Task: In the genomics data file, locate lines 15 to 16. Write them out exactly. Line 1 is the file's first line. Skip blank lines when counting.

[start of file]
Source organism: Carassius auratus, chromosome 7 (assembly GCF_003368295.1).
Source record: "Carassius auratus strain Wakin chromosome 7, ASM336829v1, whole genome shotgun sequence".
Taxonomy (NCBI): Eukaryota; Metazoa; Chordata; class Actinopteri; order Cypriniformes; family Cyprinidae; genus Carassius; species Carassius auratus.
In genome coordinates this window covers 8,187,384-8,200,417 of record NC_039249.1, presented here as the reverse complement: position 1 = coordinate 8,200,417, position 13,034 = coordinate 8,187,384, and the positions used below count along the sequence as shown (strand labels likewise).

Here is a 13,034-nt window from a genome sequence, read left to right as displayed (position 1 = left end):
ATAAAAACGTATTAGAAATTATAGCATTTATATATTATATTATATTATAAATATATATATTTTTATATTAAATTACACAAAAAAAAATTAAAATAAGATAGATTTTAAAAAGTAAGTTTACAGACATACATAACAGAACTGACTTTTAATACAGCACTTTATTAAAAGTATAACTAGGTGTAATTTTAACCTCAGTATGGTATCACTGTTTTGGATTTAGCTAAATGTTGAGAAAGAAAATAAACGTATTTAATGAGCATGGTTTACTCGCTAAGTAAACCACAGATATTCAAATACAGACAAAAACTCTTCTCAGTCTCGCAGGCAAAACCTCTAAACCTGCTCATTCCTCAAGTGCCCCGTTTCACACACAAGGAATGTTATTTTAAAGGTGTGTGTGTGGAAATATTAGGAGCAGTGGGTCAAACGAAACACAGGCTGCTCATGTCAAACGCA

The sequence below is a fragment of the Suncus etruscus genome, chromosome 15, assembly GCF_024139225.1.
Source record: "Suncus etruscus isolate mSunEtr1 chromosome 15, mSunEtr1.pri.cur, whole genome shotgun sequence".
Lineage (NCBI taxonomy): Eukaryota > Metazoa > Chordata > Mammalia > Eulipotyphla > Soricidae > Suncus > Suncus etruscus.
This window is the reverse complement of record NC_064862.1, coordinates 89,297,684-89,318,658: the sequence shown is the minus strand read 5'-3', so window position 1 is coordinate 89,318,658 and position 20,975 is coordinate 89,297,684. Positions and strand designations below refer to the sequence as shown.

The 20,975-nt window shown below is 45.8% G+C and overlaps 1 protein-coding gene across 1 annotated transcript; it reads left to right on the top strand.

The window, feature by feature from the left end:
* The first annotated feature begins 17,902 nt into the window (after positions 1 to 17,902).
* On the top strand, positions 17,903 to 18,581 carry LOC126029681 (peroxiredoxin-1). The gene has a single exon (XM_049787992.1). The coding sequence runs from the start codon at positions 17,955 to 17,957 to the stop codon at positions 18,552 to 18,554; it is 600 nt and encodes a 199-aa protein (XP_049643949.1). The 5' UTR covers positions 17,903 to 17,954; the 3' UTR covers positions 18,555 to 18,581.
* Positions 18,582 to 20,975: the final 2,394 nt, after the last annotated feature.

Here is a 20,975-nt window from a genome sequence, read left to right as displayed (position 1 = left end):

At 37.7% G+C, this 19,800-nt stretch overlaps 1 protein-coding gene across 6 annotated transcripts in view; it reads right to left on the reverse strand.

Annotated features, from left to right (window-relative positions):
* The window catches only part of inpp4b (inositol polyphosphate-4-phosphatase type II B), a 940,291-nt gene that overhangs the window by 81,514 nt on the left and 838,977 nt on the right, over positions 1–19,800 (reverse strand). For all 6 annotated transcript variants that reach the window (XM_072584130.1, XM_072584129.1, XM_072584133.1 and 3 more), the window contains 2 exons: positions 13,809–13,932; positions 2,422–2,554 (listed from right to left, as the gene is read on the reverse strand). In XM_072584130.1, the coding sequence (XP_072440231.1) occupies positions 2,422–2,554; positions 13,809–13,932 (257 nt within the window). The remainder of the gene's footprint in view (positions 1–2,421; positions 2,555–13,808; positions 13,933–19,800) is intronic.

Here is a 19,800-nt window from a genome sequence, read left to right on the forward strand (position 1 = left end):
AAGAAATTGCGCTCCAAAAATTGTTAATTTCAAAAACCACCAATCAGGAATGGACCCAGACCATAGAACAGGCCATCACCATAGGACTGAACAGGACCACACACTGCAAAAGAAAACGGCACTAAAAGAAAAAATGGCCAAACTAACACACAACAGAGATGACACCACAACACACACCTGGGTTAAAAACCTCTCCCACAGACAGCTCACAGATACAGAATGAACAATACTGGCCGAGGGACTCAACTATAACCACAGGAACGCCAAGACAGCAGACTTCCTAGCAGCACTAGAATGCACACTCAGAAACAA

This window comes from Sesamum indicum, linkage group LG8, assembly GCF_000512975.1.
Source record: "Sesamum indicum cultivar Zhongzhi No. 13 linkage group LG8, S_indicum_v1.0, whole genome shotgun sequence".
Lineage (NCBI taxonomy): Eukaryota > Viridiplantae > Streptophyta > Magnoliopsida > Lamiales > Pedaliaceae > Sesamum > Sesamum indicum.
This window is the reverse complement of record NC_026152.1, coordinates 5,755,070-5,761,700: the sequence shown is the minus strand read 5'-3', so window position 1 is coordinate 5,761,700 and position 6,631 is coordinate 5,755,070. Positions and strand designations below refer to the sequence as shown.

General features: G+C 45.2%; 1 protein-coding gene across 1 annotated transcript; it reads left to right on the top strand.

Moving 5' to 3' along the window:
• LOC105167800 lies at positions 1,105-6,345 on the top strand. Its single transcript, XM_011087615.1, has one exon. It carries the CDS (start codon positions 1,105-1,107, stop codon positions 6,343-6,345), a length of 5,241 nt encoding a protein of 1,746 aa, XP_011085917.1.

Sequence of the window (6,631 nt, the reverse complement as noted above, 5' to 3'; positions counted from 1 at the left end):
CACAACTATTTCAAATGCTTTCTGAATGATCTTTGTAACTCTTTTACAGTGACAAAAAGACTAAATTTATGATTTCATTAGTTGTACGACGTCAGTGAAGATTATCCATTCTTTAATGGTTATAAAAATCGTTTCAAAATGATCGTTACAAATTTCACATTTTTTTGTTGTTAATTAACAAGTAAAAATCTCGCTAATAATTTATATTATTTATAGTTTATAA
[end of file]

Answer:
* Positions 18,582 to 20,975: the final 2,394 nt, after the last annotated feature.

Here is a 20,975-nt window from a genome sequence, read left to right as displayed (position 1 = left end):